NFC in Print
Near Field Communication was created in 2002 by Sony and a company called NXP Semiconductors. NFC is a close cousin (but a different animal) to RFID, a technology that was created in 1983.
Company Stationary – Direct Mail – Point of Sale – Advertising – Promotional items
What is NFC?
Near Field Communication is a wireless technology – a tiny microchip with a tiny coiled aerial that can store and transmit a tiny bit of data to NFC enabled smart devices. They are used as a method of wireless data transfer that enable smart devices to automatically receive data. Phones need to be within 5cm / 2inches range to engage. NFC tags are battery free, getting their power from the host NFC device (such as a mobile phone).
You probably know that NFC has always worked really efficiently with Android phones. Just tap, and away you go (as long as the phones NFC is switched on)
But did you know that NFC tags now work with iPhones too. As of 2018, Apple announced that iPhones will also be able to scan third party NFC tags too, not just for proprietary Apple Pay.
Older model iPhones need an app to scan the NFC tag, but they latest iPhones you can just tap away. No need for an app.
NFC for creative Marketing Communications
Now that NFC is cross platform (works with Android and iPhone) it is a great solution for marketeers, brands and companies to get their audience from a piece of print or a physical item, straight to your online space quickly and easily. Just a simple ‘Tap’.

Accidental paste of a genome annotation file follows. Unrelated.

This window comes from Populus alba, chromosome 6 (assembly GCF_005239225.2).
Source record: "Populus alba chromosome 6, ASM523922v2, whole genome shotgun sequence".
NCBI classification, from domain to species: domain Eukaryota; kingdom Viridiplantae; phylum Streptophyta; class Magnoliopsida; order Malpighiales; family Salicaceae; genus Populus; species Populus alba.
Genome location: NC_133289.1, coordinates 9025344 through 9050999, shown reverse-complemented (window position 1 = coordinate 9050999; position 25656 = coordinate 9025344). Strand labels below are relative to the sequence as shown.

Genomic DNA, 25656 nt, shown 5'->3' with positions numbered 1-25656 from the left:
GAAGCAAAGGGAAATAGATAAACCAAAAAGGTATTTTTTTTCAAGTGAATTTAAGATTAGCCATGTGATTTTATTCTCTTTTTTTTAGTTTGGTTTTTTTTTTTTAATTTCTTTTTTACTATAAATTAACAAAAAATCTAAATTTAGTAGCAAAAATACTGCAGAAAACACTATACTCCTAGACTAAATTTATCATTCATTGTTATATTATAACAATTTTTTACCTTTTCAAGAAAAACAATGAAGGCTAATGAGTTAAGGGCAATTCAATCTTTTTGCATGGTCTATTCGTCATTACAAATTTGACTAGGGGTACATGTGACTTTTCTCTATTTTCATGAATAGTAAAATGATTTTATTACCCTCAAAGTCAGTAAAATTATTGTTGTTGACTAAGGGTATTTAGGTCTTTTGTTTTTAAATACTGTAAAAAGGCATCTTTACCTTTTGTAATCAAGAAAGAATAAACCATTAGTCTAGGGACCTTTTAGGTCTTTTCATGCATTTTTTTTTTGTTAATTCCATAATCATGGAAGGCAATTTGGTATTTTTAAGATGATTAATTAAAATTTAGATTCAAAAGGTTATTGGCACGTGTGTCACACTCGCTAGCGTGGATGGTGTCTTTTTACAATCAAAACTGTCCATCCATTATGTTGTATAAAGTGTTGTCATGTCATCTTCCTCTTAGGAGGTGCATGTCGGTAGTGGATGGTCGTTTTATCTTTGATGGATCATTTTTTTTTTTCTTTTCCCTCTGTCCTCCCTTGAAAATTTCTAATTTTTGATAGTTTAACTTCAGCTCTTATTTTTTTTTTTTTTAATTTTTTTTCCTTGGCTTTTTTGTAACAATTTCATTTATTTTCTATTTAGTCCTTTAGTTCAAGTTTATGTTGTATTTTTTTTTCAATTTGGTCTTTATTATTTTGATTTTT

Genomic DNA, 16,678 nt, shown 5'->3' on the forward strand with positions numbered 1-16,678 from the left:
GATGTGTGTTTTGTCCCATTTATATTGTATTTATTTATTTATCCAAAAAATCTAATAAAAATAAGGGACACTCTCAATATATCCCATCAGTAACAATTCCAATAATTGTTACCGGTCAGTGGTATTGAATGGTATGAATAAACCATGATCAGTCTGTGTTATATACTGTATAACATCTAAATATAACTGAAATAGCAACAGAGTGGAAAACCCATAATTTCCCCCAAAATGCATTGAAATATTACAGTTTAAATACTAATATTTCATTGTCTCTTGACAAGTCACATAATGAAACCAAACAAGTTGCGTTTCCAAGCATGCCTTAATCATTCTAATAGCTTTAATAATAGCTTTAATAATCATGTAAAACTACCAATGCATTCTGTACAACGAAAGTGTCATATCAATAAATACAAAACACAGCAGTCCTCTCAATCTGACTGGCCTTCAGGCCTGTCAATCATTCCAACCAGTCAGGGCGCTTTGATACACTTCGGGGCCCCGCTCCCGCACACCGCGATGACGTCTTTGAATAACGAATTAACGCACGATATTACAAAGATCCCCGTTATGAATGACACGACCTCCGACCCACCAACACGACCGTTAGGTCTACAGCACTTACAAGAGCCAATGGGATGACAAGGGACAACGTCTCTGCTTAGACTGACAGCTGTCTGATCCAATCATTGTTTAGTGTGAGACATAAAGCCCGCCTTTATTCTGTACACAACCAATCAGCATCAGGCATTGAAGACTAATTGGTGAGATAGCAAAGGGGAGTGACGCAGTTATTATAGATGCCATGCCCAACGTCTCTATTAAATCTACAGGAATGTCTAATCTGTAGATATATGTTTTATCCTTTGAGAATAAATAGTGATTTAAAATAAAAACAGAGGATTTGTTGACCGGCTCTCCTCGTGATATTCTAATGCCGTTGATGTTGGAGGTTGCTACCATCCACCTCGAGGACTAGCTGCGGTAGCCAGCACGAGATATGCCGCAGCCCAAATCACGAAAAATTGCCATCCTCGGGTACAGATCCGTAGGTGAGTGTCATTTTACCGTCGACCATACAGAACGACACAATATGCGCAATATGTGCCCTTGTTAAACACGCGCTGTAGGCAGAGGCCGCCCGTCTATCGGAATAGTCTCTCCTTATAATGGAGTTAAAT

- Office Stationary
- Direct Mail
- Hand outs and Give aways
- Point of Sale
- Advertising locations
NFC tags can be fused into:
- Compliment slips
- Business cards
- Drink coasters
- Post cards
- Point of Sale units
- Bus Stops
- Tube Stations
- Public Toilets
- Fridge magnets
How Does NFC Work?
An NFC tag is tiny controller chip semiconductor. It is not much bigger than the full stop at the end of this sentence. It has a tiny wire antenna attached so it is able to send its data wirelessly. The instruction to do what it does is pre-programmed and stored on this tiny little IC (Integrated Circuit) chip. There are no batteries powering this tiny little smart technology. Instead it receives its power just by being in close proximity to the Smartphone.
Different NFC chips have different memory configurations and also memory sizes. This limits how much information can be held on different chips but it also affects how the chip can be locked and other very important factors.
We use NXP Semiconductor chips for our NFC products as this is the market leading company.
When tapped by the smart phone, we can encode the NFC Tags to automatically carry out actions such as:
- Launch a Web-page / online videos / App
- Connect to Social Media
- Deliver a Business card (with all your contact info) and web-links.
- Create a text message or email ready to send
- Connect to WiFi or Bluetooth device
- Send Geo Location
- Execute a phone call
- Create a vCalendar entry